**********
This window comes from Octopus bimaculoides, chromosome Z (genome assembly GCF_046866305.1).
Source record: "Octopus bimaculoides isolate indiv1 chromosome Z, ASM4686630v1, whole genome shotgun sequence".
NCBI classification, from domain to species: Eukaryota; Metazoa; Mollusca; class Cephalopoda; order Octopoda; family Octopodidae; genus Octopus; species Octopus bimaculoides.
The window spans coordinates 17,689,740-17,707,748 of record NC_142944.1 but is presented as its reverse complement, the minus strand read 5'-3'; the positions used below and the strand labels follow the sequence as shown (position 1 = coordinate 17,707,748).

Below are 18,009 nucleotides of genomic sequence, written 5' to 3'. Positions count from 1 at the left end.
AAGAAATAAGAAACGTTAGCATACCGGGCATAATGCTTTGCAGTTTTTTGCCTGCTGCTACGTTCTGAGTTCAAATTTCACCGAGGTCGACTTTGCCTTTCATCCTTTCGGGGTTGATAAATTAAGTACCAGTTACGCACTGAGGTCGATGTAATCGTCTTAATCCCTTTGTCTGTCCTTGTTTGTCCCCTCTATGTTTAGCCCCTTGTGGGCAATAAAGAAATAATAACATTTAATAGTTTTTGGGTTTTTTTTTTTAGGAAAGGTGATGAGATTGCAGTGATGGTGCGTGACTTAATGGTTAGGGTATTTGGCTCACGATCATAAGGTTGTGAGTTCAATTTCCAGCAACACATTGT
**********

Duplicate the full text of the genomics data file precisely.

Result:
This window comes from Octopus bimaculoides, chromosome Z (genome assembly GCF_046866305.1).
Source record: "Octopus bimaculoides isolate indiv1 chromosome Z, ASM4686630v1, whole genome shotgun sequence".
NCBI classification, from domain to species: Eukaryota; Metazoa; Mollusca; class Cephalopoda; order Octopoda; family Octopodidae; genus Octopus; species Octopus bimaculoides.
The window spans coordinates 17,689,740-17,707,748 of record NC_142944.1 but is presented as its reverse complement, the minus strand read 5'-3'; the positions used below and the strand labels follow the sequence as shown (position 1 = coordinate 17,707,748).

Below are 18,009 nucleotides of genomic sequence, written 5' to 3'. Positions count from 1 at the left end.
AAGAAATAAGAAACGTTAGCATACCGGGCATAATGCTTTGCAGTTTTTTGCCTGCTGCTACGTTCTGAGTTCAAATTTCACCGAGGTCGACTTTGCCTTTCATCCTTTCGGGGTTGATAAATTAAGTACCAGTTACGCACTGAGGTCGATGTAATCGTCTTAATCCCTTTGTCTGTCCTTGTTTGTCCCCTCTATGTTTAGCCCCTTGTGGGCAATAAAGAAATAATAACATTTAATAGTTTTTGGGTTTTTTTTTTTAGGAAAGGTGATGAGATTGCAGTGATGGTGCGTGACTTAATGGTTAGGGTATTTGGCTCACGATCATAAGGTTGTGAGTTCAATTTCCAGCAACACATTGT